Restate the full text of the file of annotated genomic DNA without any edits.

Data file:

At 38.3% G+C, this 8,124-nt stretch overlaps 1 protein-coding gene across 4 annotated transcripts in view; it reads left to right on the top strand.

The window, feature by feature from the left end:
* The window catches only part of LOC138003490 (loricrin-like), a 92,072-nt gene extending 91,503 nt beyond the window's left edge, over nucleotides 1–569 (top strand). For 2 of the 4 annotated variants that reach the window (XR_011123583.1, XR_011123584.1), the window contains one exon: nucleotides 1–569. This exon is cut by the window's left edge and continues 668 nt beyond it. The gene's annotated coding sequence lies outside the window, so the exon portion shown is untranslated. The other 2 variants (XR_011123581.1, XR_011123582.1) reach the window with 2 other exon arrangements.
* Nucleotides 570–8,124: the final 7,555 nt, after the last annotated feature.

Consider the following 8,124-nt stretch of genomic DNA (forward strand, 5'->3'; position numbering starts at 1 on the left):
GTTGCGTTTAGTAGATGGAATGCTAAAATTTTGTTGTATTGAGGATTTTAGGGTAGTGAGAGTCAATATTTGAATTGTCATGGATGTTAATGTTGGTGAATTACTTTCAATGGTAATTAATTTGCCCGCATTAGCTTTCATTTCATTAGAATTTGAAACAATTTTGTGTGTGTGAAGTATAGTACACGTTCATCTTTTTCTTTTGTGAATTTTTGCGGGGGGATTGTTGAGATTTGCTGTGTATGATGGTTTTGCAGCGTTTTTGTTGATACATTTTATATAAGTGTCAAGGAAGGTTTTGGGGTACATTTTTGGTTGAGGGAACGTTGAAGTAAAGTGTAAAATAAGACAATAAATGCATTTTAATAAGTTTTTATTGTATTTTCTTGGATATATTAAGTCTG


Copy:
At 38.3% G+C, this 8,124-nt stretch overlaps 1 protein-coding gene across 4 annotated transcripts in view; it reads left to right on the top strand.

The window, feature by feature from the left end:
* The window catches only part of LOC138003490 (loricrin-like), a 92,072-nt gene extending 91,503 nt beyond the window's left edge, over nucleotides 1–569 (top strand). For 2 of the 4 annotated variants that reach the window (XR_011123583.1, XR_011123584.1), the window contains one exon: nucleotides 1–569. This exon is cut by the window's left edge and continues 668 nt beyond it. The gene's annotated coding sequence lies outside the window, so the exon portion shown is untranslated. The other 2 variants (XR_011123581.1, XR_011123582.1) reach the window with 2 other exon arrangements.
* Nucleotides 570–8,124: the final 7,555 nt, after the last annotated feature.

Consider the following 8,124-nt stretch of genomic DNA (forward strand, 5'->3'; position numbering starts at 1 on the left):
GTTGCGTTTAGTAGATGGAATGCTAAAATTTTGTTGTATTGAGGATTTTAGGGTAGTGAGAGTCAATATTTGAATTGTCATGGATGTTAATGTTGGTGAATTACTTTCAATGGTAATTAATTTGCCCGCATTAGCTTTCATTTCATTAGAATTTGAAACAATTTTGTGTGTGTGAAGTATAGTACACGTTCATCTTTTTCTTTTGTGAATTTTTGCGGGGGGATTGTTGAGATTTGCTGTGTATGATGGTTTTGCAGCGTTTTTGTTGATACATTTTATATAAGTGTCAAGGAAGGTTTTGGGGTACATTTTTGGTTGAGGGAACGTTGAAGTAAAGTGTAAAATAAGACAATAAATGCATTTTAATAAGTTTTTATTGTATTTTCTTGGATATATTAAGTCTG